Past Christian storytellers didn’t have an aversion to sex. In Edmund Spenser’s The Fairy Queene, the protagonist forfeits a “perfect” virgin bride for an adulteress and spends considerable time with her before he regrets his actions and realizes his need for deliverance. Sexual and adulterous affairs intersperse Thomas Malory’s Le Morte d’Arthur (the definitive work of Arthurian legends). Chaucer and Boccaccio constantly deal with such matter in Canterbury Tales and The Decameron (though they don’t always handle it appropriately). Sir Gawain and the Green Knight, translated by Tolkien, focuses on the protagonist nearly being dragged into adultery. And we haven’t even touched Shakespeare yet.


Christian authors of previous eras didn’t treat sex as taboo because Scripture doesn’t shun it. This doesn’t mean every Christian author must write about sex. Much of the human experience doesn’t involve sex, and our culture needs reminded of that as well. However, sex is a valid topic for Christian storytellers to tackle.


3. We Must Know Our Audience

If we feel called to delve into sex in our stories (and not everyone is), how should we depict it? Pinpointing our target audience is crucial when undertaking any tricky subject, but it’s perhaps most applicable for this one.


I’m not talking about the fact that we shouldn’t write stories about sex for children, but that a huge spectrum exists within YA and adult audiences. Though most teens can handle appropriate conversations about sex (I regularly discuss sex and chastity with my ninth and eleventh grade English students), the information a ninth grader can absorb and process will be different than the threshold for a forty-year-old married couple.


Interestingly, children in ancient Israel weren’t allowed to read Song of Solomon until a certain age (at least according to claims)—not because the book contained anything wrong, but because even good literature may not be suitable for all ages. When writing about sex, we need to consider how much our readers can or should handle.


4. Remember the Seventh Commandment

As I mentioned in my first principle, though sex is not evil, it qualifies as a tricky subject because it has a strong ability to cause readers to lust if depicted indiscreetly. Knowing how to thread this needle is difficult and requires wisdom, but here are two sub-principles to keep in mind:


1. We are responsible for depicting sexual matters appropriately. Christ warned His disciples that one should tie a millstone to his neck and throw himself into the sea rather than cause a “little one” to sin. “Little one” refers to His disciples (our brothers and sisters in Christ), not just children. The dozens of minute decisions we make as storytellers must be for the goal of cultivating an understanding of reality, not sexual gratification.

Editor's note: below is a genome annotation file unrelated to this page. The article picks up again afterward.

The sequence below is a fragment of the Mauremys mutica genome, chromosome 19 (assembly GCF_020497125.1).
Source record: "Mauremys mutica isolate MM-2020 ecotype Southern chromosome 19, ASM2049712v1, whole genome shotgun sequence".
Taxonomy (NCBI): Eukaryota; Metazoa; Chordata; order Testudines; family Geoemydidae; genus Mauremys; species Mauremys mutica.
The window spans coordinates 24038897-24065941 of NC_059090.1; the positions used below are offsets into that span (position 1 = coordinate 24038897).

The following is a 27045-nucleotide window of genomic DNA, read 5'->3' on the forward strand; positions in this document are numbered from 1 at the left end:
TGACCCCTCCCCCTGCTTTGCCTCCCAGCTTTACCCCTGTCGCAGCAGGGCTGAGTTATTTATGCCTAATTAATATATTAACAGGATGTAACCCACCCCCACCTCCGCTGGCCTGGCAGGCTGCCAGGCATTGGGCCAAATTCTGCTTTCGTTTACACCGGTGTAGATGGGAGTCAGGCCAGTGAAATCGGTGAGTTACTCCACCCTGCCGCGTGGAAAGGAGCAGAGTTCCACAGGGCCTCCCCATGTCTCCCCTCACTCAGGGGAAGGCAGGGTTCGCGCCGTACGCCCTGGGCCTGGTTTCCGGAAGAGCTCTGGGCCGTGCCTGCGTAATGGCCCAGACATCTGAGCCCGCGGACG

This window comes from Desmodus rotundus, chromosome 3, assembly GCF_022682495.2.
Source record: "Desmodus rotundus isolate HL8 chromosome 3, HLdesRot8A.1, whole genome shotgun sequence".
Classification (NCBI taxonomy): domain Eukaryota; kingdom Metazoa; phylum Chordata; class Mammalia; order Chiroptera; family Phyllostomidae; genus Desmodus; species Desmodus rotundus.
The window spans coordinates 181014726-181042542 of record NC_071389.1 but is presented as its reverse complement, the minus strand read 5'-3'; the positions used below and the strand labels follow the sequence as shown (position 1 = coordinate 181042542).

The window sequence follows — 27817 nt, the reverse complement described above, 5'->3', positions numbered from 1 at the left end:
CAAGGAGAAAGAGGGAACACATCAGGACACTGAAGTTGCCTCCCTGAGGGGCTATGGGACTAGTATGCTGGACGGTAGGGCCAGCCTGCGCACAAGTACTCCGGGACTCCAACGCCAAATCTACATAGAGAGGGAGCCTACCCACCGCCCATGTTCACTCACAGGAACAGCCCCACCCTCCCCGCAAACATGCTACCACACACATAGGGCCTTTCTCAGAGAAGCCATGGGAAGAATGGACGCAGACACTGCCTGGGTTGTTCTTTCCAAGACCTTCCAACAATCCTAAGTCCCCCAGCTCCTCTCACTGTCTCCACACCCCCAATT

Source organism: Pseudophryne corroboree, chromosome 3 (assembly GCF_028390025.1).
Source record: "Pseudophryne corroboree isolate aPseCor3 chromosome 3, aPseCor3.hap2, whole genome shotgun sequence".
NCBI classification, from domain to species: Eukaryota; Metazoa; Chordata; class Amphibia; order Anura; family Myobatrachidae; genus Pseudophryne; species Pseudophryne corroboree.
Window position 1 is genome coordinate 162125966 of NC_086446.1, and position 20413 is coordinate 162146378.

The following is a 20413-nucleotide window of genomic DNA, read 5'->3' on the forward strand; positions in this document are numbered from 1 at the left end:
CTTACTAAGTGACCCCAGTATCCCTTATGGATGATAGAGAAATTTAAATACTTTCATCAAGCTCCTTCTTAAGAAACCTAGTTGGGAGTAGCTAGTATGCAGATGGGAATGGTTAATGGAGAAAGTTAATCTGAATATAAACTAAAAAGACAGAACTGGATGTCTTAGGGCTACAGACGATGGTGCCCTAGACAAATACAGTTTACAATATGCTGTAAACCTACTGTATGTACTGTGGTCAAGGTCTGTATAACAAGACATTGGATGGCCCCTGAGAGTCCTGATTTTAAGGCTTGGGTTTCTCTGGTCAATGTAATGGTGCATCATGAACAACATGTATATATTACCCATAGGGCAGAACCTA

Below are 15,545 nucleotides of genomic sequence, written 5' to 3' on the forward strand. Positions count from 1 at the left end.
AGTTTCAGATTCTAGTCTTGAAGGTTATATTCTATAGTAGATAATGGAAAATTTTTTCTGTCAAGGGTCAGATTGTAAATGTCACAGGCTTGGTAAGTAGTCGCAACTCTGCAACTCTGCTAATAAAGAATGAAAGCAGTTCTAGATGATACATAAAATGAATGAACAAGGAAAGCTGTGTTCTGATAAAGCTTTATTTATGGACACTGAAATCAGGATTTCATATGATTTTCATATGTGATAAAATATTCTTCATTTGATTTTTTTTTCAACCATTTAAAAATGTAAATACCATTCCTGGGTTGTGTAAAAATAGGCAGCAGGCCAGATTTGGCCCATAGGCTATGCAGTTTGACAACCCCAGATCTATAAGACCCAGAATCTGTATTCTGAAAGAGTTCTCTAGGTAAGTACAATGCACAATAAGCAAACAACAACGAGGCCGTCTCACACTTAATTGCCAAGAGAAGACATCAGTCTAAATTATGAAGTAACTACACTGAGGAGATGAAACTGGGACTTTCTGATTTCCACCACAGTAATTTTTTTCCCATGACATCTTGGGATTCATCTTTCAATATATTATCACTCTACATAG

Christian authors need to be especially cautious with lustful point-of-view characters who have the potential to engage readers in the protagonist’s pursuit of sin. A series by a well-known Christian fantasy author ostensibly promoted chastity with a protagonist who waited until marriage to lose his virginity. However, the protagonist didn’t easily follow this course and frequently lusted after various women. This was depicted so extremely that I struggled to read the story without being pulled into his sinful thoughts.


2. However, we are not responsible for the sins of our readers. Some people will use anything as an excuse to lust. Some men will lust for a woman no matter how conservatively she’s dressed. The same applies to stories. We are accountable to God for our own sins, but not for the sins others choose to commit—even if they blame our work. We pray for God’s guidance and strive to portray actions as appropriately as we can. But when we’ve fulfilled that burden, how readers respond is up to them.


5. Don’t Avoid Writing about Sexual Sin

If storytelling is to mimic reality and “accurately reveal the brokenness of the world,” not all of the protagonists in Christian fiction should be virgins.


Protagonists aren’t supposed to be perfect role models for readers to emulate (that honor belongs to Christ). They’re supposed to be flawed characters in need of God’s grace and redemption. This pertains to sexual ethics along with “regular” ethics.


Don’t be afraid of writing about protagonists who sin sexually—even horrendously. Look at Abraham, Jacob, Judah, Samson, David, and Solomon. We do need Josephs who stand strong and remind readers that resistance is always possible. But we also need Davids who reassure readers that even if they fall into horrible patterns of sin, God’s grace can overcome.